Lillian later said that at the start, she knew nothing about public-power issues, cooked on a wood range herself, and didn't even have a refrigerator. But she immersed herself in the subject and soon was a knowledgeable spokesperson. In 1936 she ran for Public Utility Commissioner and, although she did not win, made her name known. She quit her job as school principal as well as her work with the PTA to actively work for public power in 1938 and from 1940 to 1946 was District Auditor for Snohomish PUD.

Talking to the People

The Grange needed influential public speakers to convince Snohomish County voters and Lillian had both the ability and the interest. In 1941 she told a reporter:

"We had two bad years when our county was pointed to as a bad example. We had inefficient commissioners. The only way we could educate people about the power projects was to go out and talk to them and answer their questions. That was my work" (Spear, Seattle Post-Intelligencer).

Everett Herald editor and publisher Gertrude Best gave little press coverage to the Grange viewpoint and continued to be an outspoken opponent. Lillian (then Sylten) and the Grange instead reached a wide audience through the lunch circuit, speaking almost daily to clubs and organizations. Sylten took the message to Snohomish County women. She also helped organize mailing campaigns as well as street and door-to-door distribution of literature and fundraising, which often included simply passing the hat. In telling her story later to historian Richard Berner, Lillian recalled her battles with Gertrude Best, laughing at the fact that the only time she was able to get front-page notice in the Everett Herald was when she was ticketed for speeding. The headline had read: "Mrs. Sylten Arrested" (Everett Herald).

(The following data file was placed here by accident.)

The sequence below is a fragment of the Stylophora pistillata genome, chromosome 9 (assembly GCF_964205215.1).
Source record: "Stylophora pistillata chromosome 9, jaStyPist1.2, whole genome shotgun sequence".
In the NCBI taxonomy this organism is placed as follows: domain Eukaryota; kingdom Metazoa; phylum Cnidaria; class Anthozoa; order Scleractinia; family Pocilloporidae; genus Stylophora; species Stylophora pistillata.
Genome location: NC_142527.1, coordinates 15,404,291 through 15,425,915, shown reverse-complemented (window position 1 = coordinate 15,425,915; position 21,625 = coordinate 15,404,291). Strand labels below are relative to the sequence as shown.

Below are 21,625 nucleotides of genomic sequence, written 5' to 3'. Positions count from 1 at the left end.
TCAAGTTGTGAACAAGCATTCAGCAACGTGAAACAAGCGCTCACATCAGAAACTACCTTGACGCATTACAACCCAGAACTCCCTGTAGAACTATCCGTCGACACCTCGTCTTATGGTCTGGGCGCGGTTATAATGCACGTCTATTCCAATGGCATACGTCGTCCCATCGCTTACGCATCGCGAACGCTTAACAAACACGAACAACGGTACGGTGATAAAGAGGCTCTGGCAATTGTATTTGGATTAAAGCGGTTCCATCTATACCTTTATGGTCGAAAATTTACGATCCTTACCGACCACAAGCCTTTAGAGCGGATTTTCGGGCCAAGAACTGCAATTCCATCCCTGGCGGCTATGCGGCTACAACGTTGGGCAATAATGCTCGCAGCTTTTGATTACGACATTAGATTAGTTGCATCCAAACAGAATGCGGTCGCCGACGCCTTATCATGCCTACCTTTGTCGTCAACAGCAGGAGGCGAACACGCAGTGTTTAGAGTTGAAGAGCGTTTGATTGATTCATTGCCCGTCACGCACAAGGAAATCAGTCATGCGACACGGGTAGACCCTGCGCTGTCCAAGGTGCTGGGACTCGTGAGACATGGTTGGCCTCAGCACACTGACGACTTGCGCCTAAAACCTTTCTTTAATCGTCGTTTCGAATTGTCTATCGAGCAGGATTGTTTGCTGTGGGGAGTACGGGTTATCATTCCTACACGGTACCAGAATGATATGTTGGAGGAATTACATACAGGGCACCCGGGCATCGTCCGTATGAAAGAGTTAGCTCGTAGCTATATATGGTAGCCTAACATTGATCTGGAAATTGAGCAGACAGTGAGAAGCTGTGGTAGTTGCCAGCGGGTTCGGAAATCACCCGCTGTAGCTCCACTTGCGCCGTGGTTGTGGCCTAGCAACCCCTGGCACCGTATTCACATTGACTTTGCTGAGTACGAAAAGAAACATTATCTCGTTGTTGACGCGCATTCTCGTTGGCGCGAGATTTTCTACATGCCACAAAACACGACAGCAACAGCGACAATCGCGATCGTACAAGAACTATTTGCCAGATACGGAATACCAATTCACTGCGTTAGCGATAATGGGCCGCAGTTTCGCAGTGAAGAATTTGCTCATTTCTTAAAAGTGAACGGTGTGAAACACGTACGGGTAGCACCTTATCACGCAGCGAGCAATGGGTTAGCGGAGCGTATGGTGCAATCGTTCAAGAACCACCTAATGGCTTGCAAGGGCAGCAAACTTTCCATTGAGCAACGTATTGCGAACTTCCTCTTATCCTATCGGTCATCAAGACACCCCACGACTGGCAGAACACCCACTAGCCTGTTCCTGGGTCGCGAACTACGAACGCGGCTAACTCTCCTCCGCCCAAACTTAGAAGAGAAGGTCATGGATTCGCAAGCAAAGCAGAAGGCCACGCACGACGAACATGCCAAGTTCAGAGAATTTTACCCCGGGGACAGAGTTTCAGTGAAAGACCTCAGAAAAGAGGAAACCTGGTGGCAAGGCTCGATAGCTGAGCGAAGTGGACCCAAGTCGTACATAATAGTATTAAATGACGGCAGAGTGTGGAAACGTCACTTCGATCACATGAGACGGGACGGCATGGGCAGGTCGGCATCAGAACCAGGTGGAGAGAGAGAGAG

Organizing for Public Power

Progress was slow and it was in 1939 that Snohomish County PUD joined six other Washington State public utility districts to buy Puget Power. Lillian Sylten became secretary of the negotiating group named the Puget Sound Utility Commissioners' Association (PSUCA). The group soon became convinced that Puget Power was not bargaining in good faith and was attempting to stop the buyout. A Washington Public Ownership League (WPOL) was formed and Sylten became its secretary.

Negotiations stalled then were renewed many times in hopes of establishing a fair price. Snohomish County PUD joined other PUDs in filing a condemnation procedure against Puget Power. Boxes of Lillian S. Spear material in the University of Washington's Special Collections attest to her involvement in Initiative 12, sponsored by the WPOL. Passed by the legislature, the initiative allowed for joint suits by PUDs.